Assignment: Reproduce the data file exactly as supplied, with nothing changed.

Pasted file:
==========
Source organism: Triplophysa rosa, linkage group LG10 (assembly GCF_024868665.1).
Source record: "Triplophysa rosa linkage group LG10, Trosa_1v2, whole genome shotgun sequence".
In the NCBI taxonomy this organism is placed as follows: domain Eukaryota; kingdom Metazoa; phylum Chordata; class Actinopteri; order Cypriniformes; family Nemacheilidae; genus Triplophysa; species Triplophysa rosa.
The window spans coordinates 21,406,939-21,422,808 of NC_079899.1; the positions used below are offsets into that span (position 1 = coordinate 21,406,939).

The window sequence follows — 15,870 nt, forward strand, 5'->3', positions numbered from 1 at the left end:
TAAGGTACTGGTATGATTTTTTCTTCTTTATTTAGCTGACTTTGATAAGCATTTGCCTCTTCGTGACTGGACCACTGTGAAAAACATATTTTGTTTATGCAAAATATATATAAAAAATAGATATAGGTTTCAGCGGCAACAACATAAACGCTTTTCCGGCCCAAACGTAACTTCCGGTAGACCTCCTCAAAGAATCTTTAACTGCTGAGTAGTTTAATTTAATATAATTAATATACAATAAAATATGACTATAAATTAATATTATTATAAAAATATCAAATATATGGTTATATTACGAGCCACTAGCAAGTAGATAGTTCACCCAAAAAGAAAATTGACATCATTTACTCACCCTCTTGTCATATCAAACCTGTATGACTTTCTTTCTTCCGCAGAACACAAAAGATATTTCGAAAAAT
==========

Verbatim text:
Source organism: Triplophysa rosa, linkage group LG10 (assembly GCF_024868665.1).
Source record: "Triplophysa rosa linkage group LG10, Trosa_1v2, whole genome shotgun sequence".
In the NCBI taxonomy this organism is placed as follows: domain Eukaryota; kingdom Metazoa; phylum Chordata; class Actinopteri; order Cypriniformes; family Nemacheilidae; genus Triplophysa; species Triplophysa rosa.
The window spans coordinates 21,406,939-21,422,808 of NC_079899.1; the positions used below are offsets into that span (position 1 = coordinate 21,406,939).

The window sequence follows — 15,870 nt, forward strand, 5'->3', positions numbered from 1 at the left end:
TAAGGTACTGGTATGATTTTTTCTTCTTTATTTAGCTGACTTTGATAAGCATTTGCCTCTTCGTGACTGGACCACTGTGAAAAACATATTTTGTTTATGCAAAATATATATAAAAAATAGATATAGGTTTCAGCGGCAACAACATAAACGCTTTTCCGGCCCAAACGTAACTTCCGGTAGACCTCCTCAAAGAATCTTTAACTGCTGAGTAGTTTAATTTAATATAATTAATATACAATAAAATATGACTATAAATTAATATTATTATAAAAATATCAAATATATGGTTATATTACGAGCCACTAGCAAGTAGATAGTTCACCCAAAAAGAAAATTGACATCATTTACTCACCCTCTTGTCATATCAAACCTGTATGACTTTCTTTCTTCCGCAGAACACAAAAGATATTTCGAAAAAT